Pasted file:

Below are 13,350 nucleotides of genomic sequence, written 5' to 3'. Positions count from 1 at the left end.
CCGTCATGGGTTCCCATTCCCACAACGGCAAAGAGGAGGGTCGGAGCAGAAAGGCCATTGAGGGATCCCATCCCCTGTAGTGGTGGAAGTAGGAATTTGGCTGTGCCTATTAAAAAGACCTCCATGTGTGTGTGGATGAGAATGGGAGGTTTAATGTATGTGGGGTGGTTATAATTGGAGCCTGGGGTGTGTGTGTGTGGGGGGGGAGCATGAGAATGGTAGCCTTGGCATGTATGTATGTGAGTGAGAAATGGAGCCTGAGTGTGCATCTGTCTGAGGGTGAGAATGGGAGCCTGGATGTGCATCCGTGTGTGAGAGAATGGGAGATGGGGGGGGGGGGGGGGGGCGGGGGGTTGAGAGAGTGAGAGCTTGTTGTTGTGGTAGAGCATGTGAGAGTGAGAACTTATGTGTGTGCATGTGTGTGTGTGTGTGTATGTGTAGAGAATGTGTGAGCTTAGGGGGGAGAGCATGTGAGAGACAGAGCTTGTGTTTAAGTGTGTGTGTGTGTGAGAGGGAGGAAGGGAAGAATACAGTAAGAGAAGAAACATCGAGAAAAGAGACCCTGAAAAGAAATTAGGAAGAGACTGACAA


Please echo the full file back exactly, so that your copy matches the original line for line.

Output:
Below are 13,350 nucleotides of genomic sequence, written 5' to 3'. Positions count from 1 at the left end.
CCGTCATGGGTTCCCATTCCCACAACGGCAAAGAGGAGGGTCGGAGCAGAAAGGCCATTGAGGGATCCCATCCCCTGTAGTGGTGGAAGTAGGAATTTGGCTGTGCCTATTAAAAAGACCTCCATGTGTGTGTGGATGAGAATGGGAGGTTTAATGTATGTGGGGTGGTTATAATTGGAGCCTGGGGTGTGTGTGTGTGGGGGGGGAGCATGAGAATGGTAGCCTTGGCATGTATGTATGTGAGTGAGAAATGGAGCCTGAGTGTGCATCTGTCTGAGGGTGAGAATGGGAGCCTGGATGTGCATCCGTGTGTGAGAGAATGGGAGATGGGGGGGGGGGGGGGGGGCGGGGGGTTGAGAGAGTGAGAGCTTGTTGTTGTGGTAGAGCATGTGAGAGTGAGAACTTATGTGTGTGCATGTGTGTGTGTGTGTGTATGTGTAGAGAATGTGTGAGCTTAGGGGGGAGAGCATGTGAGAGACAGAGCTTGTGTTTAAGTGTGTGTGTGTGTGAGAGGGAGGAAGGGAAGAATACAGTAAGAGAAGAAACATCGAGAAAAGAGACCCTGAAAAGAAATTAGGAAGAGACTGACAA